Syndicated Loan

A loan presented by a group of moneylenders who work organized to deliver funds for a single debtor. The borrower could be a company, a large scheme or a government. The loan may include fixed sums, a credit line, or a mixture of the two.
Also known as a syndicated bank flair. The main goal of syndicated lending is to blowout the risk of a debtor default across numerous lenders (such as banks) or institutional investors like pensions funds and privet funds. Because syndicated loans tend to be much larger than normal bank loans, the risk of even one borrower defaulting could cripple a single lender. Syndicated loans are also used in the leveraged buyout community to fund large corporate seizures with mainly debt funding.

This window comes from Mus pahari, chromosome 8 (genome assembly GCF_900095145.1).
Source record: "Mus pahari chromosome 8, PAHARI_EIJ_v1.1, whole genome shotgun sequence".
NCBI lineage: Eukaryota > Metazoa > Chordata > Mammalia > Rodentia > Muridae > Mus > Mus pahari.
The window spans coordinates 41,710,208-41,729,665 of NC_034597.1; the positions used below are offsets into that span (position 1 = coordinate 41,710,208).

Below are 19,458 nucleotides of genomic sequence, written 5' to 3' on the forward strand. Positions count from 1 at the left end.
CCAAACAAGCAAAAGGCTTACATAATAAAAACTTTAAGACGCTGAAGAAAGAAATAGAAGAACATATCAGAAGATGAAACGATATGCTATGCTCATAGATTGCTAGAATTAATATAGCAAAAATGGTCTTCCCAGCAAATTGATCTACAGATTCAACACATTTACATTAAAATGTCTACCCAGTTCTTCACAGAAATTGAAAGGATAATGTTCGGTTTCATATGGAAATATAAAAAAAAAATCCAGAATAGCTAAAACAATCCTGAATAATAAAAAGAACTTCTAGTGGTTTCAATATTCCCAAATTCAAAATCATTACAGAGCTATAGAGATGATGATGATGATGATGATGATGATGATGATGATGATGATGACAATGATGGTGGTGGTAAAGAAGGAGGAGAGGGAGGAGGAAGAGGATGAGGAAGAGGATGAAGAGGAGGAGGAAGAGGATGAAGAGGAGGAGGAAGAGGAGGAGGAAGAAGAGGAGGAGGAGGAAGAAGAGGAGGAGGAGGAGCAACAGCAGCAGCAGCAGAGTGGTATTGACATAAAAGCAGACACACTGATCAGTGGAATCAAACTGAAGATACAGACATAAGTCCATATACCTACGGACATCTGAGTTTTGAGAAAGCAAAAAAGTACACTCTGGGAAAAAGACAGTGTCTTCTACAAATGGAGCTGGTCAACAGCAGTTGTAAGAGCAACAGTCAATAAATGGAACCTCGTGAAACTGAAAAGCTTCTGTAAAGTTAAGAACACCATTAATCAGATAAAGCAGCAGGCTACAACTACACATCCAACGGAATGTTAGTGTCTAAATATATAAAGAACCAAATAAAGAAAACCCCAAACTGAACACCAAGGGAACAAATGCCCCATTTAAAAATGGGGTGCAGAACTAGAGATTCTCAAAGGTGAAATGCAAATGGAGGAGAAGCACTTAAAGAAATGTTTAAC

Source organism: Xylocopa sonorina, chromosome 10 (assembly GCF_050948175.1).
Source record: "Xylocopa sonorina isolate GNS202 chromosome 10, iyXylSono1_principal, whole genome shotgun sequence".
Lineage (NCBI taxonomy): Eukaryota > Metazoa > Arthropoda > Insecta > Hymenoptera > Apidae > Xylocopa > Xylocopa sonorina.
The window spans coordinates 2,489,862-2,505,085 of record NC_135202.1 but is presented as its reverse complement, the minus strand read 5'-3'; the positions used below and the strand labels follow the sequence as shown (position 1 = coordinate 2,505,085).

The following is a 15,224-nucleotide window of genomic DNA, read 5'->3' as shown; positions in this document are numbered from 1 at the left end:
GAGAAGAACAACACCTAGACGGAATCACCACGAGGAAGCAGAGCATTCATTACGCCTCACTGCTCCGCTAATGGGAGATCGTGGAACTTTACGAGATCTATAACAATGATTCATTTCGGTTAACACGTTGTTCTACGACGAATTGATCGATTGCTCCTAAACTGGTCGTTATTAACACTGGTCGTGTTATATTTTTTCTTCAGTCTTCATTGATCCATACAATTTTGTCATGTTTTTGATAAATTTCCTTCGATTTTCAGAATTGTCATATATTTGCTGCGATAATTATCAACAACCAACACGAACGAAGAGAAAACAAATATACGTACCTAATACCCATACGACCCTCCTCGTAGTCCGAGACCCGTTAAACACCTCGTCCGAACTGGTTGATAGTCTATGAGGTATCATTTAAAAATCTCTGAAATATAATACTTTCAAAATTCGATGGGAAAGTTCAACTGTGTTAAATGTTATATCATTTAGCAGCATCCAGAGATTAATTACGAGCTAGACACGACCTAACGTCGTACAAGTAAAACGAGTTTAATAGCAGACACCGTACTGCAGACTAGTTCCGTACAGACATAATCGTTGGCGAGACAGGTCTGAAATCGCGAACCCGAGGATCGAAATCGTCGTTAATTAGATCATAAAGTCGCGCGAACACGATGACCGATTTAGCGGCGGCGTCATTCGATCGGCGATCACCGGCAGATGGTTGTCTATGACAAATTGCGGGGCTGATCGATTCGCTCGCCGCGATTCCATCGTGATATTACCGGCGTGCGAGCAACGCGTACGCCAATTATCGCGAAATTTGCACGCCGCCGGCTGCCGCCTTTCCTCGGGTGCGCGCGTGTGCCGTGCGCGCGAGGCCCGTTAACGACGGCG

Syndicated loans can be made on a best determination basis, which means that if enough investors can’t be found, the amount the borrower accepts will be lower than originally expected. These loans can also be divided into dual tranches for banks (who fund standard revolvers or outlines of credit) and official investors (who fund fixed-rate term loans).